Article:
Most movies have a certain degree of fat that can be cut away, scenes that slow down the process and cause wandering attention spans.
Not so with "Whiplash," a marvel of intense, economic storytelling starring Miles Teller as an aspiring drummer and J.K. Simmons as his psychotic instructor at a prestigious Manhattan music school.
Writer-director Damien Chazelle simply refuses to waste a minute in this portrait of a virtuoso musician being birthed in a trial by fire.
The fire comes from Simmons' Fletcher, who rants, pontificates, curses and hurls objects to get his way. It's a questionable method for inspiring your charges, of course, but it seems to work on Teller's Andrew.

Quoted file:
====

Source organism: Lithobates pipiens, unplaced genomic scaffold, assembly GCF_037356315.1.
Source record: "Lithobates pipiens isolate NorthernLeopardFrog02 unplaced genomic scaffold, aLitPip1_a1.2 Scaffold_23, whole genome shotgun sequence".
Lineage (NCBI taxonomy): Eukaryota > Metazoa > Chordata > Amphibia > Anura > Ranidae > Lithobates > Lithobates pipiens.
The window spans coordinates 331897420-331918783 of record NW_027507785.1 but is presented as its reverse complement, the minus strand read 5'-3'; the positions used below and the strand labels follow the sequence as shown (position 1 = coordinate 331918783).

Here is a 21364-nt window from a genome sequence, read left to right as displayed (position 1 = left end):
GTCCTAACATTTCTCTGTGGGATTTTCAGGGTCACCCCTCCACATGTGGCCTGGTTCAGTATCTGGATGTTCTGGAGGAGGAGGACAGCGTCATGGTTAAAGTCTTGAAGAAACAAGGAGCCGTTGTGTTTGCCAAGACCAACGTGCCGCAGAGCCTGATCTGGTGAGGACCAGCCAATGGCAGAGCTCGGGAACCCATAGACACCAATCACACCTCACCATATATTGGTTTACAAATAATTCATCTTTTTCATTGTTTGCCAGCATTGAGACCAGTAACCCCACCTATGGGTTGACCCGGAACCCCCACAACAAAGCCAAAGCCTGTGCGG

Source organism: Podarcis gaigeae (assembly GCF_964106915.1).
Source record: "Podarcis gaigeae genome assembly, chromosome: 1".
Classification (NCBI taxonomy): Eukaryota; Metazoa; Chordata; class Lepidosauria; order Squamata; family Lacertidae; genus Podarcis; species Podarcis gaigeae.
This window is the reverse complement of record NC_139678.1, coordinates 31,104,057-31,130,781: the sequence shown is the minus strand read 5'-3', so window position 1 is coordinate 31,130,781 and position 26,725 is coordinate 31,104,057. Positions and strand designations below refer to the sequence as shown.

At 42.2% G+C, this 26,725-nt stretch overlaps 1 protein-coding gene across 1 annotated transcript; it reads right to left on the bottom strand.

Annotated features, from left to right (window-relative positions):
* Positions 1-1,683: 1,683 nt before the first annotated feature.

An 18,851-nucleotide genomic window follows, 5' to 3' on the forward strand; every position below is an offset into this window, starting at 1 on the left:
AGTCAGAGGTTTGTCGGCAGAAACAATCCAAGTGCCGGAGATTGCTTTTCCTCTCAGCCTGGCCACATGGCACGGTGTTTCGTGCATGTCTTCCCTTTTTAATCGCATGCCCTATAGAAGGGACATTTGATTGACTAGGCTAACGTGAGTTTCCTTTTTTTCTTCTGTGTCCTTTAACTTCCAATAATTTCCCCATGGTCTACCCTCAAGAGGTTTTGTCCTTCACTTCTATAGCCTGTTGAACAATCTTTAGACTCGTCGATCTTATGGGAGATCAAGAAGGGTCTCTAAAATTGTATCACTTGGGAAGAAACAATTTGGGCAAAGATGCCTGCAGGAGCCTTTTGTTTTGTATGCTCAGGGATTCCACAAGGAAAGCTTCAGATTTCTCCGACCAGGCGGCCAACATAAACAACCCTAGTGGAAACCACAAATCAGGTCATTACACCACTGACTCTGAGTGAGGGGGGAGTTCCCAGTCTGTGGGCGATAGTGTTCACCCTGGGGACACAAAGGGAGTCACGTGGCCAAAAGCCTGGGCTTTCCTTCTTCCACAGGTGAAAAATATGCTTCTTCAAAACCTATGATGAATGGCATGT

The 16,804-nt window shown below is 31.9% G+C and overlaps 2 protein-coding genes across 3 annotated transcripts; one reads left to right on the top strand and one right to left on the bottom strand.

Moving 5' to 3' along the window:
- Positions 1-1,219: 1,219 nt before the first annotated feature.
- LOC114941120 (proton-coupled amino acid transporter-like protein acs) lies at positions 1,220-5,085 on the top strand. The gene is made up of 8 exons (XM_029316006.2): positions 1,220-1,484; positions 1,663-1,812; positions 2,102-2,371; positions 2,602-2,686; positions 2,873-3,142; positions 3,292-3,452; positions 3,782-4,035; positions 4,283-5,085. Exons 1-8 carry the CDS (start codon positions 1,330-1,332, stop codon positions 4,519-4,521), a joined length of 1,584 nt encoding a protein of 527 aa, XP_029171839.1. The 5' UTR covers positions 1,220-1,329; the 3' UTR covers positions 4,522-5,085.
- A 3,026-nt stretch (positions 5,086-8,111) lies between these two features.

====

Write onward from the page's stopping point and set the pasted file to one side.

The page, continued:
The movie has been described as "Full Metal Jacket at Juilliard," and there's a measure of truth there, but the essence of the picture defies that simple description.
In its spare scenes of Andrew literally drumming his hands raw, its in-depth portrait of musical pieces developing over hours of practice and its battle of wills between Andrew and Fletcher, "Whiplash" smartly shows the sacrifices required to achieve greatness.